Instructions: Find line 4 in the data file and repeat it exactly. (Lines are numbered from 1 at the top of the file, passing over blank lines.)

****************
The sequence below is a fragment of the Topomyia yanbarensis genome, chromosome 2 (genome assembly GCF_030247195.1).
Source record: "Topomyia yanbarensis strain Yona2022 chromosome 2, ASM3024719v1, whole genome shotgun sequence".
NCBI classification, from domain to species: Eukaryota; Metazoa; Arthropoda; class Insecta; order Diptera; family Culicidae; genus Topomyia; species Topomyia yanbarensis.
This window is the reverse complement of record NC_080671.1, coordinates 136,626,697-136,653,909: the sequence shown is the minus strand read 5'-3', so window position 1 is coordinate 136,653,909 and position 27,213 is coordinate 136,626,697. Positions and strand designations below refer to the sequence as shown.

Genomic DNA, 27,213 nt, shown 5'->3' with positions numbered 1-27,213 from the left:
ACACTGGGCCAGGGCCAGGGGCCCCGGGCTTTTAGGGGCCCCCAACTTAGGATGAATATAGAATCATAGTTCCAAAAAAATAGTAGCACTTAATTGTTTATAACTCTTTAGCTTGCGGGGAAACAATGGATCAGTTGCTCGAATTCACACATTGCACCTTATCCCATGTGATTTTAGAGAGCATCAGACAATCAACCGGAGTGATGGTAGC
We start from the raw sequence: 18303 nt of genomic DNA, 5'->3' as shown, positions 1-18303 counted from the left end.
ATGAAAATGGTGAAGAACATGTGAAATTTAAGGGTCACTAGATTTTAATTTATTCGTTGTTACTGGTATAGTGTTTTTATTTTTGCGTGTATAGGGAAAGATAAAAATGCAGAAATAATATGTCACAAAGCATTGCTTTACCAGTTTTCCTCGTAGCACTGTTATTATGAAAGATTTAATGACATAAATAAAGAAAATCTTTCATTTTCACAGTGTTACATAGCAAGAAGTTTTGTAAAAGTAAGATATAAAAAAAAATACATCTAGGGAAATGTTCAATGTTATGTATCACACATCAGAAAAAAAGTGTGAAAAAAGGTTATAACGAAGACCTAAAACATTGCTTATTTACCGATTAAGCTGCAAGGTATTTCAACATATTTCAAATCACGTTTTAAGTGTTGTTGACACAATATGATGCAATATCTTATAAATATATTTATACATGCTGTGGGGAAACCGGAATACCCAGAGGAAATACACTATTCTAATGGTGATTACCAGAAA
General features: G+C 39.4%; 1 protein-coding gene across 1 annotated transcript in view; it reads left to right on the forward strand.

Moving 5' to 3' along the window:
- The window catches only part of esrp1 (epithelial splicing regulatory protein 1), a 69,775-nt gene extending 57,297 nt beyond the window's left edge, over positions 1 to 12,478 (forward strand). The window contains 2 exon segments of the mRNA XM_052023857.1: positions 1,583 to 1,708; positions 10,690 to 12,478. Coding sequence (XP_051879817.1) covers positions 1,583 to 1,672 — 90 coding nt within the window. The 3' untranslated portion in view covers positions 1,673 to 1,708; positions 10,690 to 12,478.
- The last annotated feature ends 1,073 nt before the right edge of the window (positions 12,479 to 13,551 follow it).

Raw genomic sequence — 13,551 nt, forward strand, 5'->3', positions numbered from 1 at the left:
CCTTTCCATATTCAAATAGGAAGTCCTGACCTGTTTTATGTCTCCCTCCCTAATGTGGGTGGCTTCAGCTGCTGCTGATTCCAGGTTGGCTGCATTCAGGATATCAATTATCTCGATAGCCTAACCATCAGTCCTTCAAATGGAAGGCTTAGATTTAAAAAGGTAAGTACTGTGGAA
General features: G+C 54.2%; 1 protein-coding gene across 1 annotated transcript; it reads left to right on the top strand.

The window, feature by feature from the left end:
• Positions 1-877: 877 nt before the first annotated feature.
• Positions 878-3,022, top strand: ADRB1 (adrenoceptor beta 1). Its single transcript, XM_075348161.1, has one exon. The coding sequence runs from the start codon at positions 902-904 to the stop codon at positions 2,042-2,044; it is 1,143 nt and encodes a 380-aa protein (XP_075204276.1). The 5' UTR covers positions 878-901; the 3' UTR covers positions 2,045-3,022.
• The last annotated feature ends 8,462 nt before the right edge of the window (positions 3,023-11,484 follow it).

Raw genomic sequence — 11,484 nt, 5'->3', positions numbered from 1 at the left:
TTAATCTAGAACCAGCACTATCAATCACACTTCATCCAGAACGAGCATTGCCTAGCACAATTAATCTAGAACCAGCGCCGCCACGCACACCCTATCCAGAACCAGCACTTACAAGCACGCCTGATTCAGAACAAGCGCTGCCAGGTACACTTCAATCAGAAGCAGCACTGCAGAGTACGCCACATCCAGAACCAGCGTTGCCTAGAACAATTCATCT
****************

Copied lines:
This window is the reverse complement of record NC_080671.1, coordinates 136,626,697-136,653,909: the sequence shown is the minus strand read 5'-3', so window position 1 is coordinate 136,653,909 and position 27,213 is coordinate 136,626,697. Positions and strand designations below refer to the sequence as shown.